The third “thing” we are to do to celebrate Purim is by “giving gifts to the poor” (or Matanot LaEvyonim). If we are following in the footsteps of our Master, Yeshua, then charity, social justice, and giving to the poor and needy will be an integral part of our lifestyle. On Purim, we are encouraged to make a deliberate, concerted effort to give two gifts to those in need.
Purim has a lot to say about community. It was not one, or just some, of the Jews who were threatened with annihilation by Hamen’s scheme — it was the entire community as one! This is what Mordecai tells Esther…
“Do not think in your soul that you will escape in the king’s household more than all the Jews. For if you remain silent at this time, relief and deliverance will arise for the Jews from another place—but you and your father’s house will perish. Who knows whether you have attained royal status for such a time as this?” — Esther 4:13-14 (TLV)
So, if the entire community in unity is the focus of Purim, then the benefit of the entire community should be in our thoughts on this day. Caring for those in need, along with justice and mercy, are indeed the weightier matters of Torah — the ones that our Messiah referred to so often and demonstrated through his life. It is fitting for us, on Purim, to shift our focus to this kingdom priority.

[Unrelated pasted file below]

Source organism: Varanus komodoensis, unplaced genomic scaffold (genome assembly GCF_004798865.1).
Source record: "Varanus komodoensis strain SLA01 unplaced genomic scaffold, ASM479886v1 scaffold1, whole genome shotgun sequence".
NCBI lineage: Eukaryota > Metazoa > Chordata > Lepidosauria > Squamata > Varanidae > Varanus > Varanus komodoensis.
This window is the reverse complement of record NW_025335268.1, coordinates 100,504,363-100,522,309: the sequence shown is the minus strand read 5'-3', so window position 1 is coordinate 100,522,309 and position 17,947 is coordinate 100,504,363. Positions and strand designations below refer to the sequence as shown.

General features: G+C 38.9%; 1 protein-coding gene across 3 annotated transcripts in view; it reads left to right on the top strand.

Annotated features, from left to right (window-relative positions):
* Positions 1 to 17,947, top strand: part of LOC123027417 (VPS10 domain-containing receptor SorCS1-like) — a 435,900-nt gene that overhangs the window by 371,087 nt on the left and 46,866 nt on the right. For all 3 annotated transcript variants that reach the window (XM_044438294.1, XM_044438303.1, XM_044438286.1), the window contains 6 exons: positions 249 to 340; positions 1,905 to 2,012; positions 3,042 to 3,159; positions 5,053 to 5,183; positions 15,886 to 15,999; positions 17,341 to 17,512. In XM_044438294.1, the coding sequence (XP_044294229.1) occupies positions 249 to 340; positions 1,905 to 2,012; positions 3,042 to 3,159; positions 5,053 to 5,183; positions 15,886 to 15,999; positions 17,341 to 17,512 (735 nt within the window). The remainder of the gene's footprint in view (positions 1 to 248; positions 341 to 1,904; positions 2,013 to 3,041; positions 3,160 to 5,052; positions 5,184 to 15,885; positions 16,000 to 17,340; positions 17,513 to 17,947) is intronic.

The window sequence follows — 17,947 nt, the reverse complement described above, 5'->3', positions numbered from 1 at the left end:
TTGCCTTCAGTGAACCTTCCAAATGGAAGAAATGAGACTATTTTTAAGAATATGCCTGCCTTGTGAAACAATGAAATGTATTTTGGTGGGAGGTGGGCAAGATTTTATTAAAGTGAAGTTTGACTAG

In Esther 9:22, we read that “These were to be days of feasting, celebration and sending presents of food to one another and giving gifts to the poor.” Because things come in two’s on Purim, it is traditional to give two gifts to someone in need on Purim. Even if you are, yourself, in need, it is expected that you will do this too — because we can always find someone whose need is greater than our own. If nothing else, you can place two coins in a collection box as a special offering for those in need.
At B’rit this year, we’ll have a tzedakah box set out on Purim, so that anyone who is will can contribute. Look for it in the foyer. All donations made on Purim will be designated for a special benevolence projects. Purim provides the perfect opportunity for us to refocus on our mission of Tikkun Olam.
Read the previous article in the series: Food in Baskets
Read the first article in the series: Purim: The Four Things
Originally published on Mar 15, 2019